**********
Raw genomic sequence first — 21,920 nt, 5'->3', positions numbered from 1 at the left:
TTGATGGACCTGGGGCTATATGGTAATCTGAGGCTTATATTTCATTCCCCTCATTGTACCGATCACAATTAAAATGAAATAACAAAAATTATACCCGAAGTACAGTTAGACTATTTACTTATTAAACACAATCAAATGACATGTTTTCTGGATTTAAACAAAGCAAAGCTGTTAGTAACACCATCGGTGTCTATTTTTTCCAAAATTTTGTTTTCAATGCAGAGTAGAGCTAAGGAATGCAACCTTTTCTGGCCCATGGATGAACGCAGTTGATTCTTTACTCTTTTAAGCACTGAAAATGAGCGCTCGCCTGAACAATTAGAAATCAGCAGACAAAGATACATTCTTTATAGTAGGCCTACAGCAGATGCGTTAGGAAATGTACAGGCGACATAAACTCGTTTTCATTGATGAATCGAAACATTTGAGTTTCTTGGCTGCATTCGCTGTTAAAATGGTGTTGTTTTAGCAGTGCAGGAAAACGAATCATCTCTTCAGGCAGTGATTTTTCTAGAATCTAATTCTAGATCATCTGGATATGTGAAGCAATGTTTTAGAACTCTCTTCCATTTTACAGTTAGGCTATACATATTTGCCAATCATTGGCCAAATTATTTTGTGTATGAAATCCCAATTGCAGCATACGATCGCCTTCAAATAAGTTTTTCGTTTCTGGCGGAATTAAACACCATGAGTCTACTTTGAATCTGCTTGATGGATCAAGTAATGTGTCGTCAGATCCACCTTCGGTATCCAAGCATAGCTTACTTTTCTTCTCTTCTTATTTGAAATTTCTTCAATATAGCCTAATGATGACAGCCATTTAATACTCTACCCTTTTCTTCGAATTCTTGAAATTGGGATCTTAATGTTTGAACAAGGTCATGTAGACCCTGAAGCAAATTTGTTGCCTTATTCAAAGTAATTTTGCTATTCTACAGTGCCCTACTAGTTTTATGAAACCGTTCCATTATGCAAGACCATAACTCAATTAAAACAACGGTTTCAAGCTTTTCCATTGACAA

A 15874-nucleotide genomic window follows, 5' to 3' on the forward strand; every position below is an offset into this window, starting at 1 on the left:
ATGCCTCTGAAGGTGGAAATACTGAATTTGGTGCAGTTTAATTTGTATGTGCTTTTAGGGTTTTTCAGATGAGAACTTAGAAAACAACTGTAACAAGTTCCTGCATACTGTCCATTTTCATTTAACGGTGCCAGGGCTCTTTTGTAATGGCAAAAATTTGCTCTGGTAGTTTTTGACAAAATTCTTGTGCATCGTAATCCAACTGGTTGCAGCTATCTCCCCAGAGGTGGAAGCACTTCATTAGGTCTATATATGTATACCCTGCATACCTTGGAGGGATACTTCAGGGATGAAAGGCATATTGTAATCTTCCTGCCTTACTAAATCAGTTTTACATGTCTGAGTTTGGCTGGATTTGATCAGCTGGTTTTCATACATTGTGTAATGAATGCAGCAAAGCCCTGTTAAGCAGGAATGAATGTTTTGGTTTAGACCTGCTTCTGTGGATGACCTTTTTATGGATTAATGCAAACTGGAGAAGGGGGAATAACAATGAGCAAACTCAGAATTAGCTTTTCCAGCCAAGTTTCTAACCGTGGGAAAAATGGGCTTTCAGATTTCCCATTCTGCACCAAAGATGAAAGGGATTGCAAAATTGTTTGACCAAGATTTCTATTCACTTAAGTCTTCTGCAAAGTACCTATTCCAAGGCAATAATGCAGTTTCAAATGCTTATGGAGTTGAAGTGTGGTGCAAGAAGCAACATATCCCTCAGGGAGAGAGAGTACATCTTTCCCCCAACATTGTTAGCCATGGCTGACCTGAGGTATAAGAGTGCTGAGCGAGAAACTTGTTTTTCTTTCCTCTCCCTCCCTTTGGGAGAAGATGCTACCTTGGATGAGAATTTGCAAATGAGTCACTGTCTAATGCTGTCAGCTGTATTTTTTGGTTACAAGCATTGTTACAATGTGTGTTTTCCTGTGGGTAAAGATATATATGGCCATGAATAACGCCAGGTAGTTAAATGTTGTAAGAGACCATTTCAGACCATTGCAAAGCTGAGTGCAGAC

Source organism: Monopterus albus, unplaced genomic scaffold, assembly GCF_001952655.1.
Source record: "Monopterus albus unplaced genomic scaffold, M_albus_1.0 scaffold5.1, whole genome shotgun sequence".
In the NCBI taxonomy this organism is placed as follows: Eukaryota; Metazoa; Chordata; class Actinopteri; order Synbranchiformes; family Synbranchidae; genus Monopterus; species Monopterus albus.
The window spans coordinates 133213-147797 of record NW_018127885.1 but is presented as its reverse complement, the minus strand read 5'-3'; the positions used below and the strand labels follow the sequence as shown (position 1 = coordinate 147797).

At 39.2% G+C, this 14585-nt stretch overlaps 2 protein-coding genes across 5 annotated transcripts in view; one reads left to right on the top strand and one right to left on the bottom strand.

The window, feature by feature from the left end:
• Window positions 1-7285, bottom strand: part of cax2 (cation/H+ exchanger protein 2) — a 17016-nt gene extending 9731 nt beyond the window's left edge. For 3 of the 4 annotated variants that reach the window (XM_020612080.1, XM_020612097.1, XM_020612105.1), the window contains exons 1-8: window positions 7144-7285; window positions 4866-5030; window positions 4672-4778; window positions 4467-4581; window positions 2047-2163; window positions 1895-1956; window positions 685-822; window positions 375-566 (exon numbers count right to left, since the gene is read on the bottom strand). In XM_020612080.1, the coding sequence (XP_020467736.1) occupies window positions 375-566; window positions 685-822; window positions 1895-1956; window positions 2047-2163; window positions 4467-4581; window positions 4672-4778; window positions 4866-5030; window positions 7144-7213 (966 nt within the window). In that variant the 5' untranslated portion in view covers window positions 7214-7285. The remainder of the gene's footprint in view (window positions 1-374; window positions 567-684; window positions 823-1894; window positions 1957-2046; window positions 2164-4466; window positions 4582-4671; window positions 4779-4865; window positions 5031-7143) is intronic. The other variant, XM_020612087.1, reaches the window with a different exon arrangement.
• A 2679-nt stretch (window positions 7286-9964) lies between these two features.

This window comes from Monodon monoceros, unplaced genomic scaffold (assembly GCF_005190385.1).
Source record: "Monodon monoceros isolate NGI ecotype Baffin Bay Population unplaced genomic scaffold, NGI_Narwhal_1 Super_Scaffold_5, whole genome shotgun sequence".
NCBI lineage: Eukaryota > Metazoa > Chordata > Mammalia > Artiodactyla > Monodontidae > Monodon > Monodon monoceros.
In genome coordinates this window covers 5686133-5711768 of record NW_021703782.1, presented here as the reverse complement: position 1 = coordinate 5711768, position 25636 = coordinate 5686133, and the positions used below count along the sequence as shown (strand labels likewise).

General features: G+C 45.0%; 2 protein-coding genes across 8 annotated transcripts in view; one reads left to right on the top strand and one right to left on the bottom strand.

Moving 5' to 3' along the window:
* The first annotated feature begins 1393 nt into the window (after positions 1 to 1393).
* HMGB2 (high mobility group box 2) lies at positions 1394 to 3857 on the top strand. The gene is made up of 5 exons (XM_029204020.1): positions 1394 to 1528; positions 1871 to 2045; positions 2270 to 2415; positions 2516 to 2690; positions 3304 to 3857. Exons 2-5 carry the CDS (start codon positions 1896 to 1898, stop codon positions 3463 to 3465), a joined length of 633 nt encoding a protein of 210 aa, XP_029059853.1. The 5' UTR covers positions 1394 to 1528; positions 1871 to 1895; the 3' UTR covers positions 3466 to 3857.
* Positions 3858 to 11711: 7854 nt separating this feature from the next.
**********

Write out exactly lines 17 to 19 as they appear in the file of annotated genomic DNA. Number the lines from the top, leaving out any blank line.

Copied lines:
General features: G+C 45.0%; 2 protein-coding genes across 8 annotated transcripts in view; one reads left to right on the top strand and one right to left on the bottom strand.

Moving 5' to 3' along the window:
* The first annotated feature begins 1393 nt into the window (after positions 1 to 1393).